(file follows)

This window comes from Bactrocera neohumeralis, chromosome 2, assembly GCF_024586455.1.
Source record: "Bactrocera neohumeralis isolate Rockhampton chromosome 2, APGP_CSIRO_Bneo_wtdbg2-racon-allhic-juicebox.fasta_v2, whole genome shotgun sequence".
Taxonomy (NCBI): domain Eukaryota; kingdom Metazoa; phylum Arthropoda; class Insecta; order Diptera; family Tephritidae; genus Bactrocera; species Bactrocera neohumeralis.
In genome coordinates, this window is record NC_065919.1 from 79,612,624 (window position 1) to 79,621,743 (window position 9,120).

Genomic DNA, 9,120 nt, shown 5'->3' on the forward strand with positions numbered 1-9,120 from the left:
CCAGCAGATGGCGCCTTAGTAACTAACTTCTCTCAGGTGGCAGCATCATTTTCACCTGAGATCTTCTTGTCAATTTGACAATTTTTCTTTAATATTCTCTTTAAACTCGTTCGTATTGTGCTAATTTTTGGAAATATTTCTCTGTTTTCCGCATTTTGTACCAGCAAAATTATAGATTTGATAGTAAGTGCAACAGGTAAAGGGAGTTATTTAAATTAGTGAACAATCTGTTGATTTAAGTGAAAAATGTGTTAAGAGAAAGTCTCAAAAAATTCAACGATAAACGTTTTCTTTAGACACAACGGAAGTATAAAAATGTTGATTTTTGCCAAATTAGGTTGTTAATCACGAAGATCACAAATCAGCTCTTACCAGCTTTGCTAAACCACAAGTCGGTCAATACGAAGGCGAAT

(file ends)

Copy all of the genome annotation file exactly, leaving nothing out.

This window comes from Bactrocera neohumeralis, chromosome 2, assembly GCF_024586455.1.
Source record: "Bactrocera neohumeralis isolate Rockhampton chromosome 2, APGP_CSIRO_Bneo_wtdbg2-racon-allhic-juicebox.fasta_v2, whole genome shotgun sequence".
Taxonomy (NCBI): domain Eukaryota; kingdom Metazoa; phylum Arthropoda; class Insecta; order Diptera; family Tephritidae; genus Bactrocera; species Bactrocera neohumeralis.
In genome coordinates, this window is record NC_065919.1 from 79,612,624 (window position 1) to 79,621,743 (window position 9,120).

Genomic DNA, 9,120 nt, shown 5'->3' on the forward strand with positions numbered 1-9,120 from the left:
CCAGCAGATGGCGCCTTAGTAACTAACTTCTCTCAGGTGGCAGCATCATTTTCACCTGAGATCTTCTTGTCAATTTGACAATTTTTCTTTAATATTCTCTTTAAACTCGTTCGTATTGTGCTAATTTTTGGAAATATTTCTCTGTTTTCCGCATTTTGTACCAGCAAAATTATAGATTTGATAGTAAGTGCAACAGGTAAAGGGAGTTATTTAAATTAGTGAACAATCTGTTGATTTAAGTGAAAAATGTGTTAAGAGAAAGTCTCAAAAAATTCAACGATAAACGTTTTCTTTAGACACAACGGAAGTATAAAAATGTTGATTTTTGCCAAATTAGGTTGTTAATCACGAAGATCACAAATCAGCTCTTACCAGCTTTGCTAAACCACAAGTCGGTCAATACGAAGGCGAAT